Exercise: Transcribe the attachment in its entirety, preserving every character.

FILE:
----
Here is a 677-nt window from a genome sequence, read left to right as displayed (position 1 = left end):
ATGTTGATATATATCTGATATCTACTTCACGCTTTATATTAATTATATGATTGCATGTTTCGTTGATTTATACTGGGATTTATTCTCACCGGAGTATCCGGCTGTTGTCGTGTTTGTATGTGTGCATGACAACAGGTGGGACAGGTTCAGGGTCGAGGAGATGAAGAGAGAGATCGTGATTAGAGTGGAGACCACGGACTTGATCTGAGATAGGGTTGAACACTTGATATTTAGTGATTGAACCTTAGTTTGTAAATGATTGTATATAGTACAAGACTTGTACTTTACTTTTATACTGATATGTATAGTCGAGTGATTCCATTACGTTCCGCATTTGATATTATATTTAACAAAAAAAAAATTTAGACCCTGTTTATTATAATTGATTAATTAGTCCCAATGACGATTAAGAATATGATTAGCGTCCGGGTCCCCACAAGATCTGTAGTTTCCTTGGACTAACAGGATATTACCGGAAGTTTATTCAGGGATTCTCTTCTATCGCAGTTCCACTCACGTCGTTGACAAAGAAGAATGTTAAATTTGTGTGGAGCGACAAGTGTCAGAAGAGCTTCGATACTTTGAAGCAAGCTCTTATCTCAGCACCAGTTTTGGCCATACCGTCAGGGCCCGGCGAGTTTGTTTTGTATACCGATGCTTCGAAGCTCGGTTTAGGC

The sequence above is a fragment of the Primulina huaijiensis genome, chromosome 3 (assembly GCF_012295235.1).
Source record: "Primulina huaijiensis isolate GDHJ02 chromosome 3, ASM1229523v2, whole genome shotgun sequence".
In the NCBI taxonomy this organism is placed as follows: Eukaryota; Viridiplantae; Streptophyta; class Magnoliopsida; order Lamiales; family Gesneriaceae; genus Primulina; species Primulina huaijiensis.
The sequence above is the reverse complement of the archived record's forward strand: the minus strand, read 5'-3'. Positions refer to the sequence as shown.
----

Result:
Here is a 677-nt window from a genome sequence, read left to right as displayed (position 1 = left end):
ATGTTGATATATATCTGATATCTACTTCACGCTTTATATTAATTATATGATTGCATGTTTCGTTGATTTATACTGGGATTTATTCTCACCGGAGTATCCGGCTGTTGTCGTGTTTGTATGTGTGCATGACAACAGGTGGGACAGGTTCAGGGTCGAGGAGATGAAGAGAGAGATCGTGATTAGAGTGGAGACCACGGACTTGATCTGAGATAGGGTTGAACACTTGATATTTAGTGATTGAACCTTAGTTTGTAAATGATTGTATATAGTACAAGACTTGTACTTTACTTTTATACTGATATGTATAGTCGAGTGATTCCATTACGTTCCGCATTTGATATTATATTTAACAAAAAAAAAATTTAGACCCTGTTTATTATAATTGATTAATTAGTCCCAATGACGATTAAGAATATGATTAGCGTCCGGGTCCCCACAAGATCTGTAGTTTCCTTGGACTAACAGGATATTACCGGAAGTTTATTCAGGGATTCTCTTCTATCGCAGTTCCACTCACGTCGTTGACAAAGAAGAATGTTAAATTTGTGTGGAGCGACAAGTGTCAGAAGAGCTTCGATACTTTGAAGCAAGCTCTTATCTCAGCACCAGTTTTGGCCATACCGTCAGGGCCCGGCGAGTTTGTTTTGTATACCGATGCTTCGAAGCTCGGTTTAGGC

The sequence above is a fragment of the Primulina huaijiensis genome, chromosome 3 (assembly GCF_012295235.1).
Source record: "Primulina huaijiensis isolate GDHJ02 chromosome 3, ASM1229523v2, whole genome shotgun sequence".
In the NCBI taxonomy this organism is placed as follows: Eukaryota; Viridiplantae; Streptophyta; class Magnoliopsida; order Lamiales; family Gesneriaceae; genus Primulina; species Primulina huaijiensis.
The sequence above is the reverse complement of the archived record's forward strand: the minus strand, read 5'-3'. Positions refer to the sequence as shown.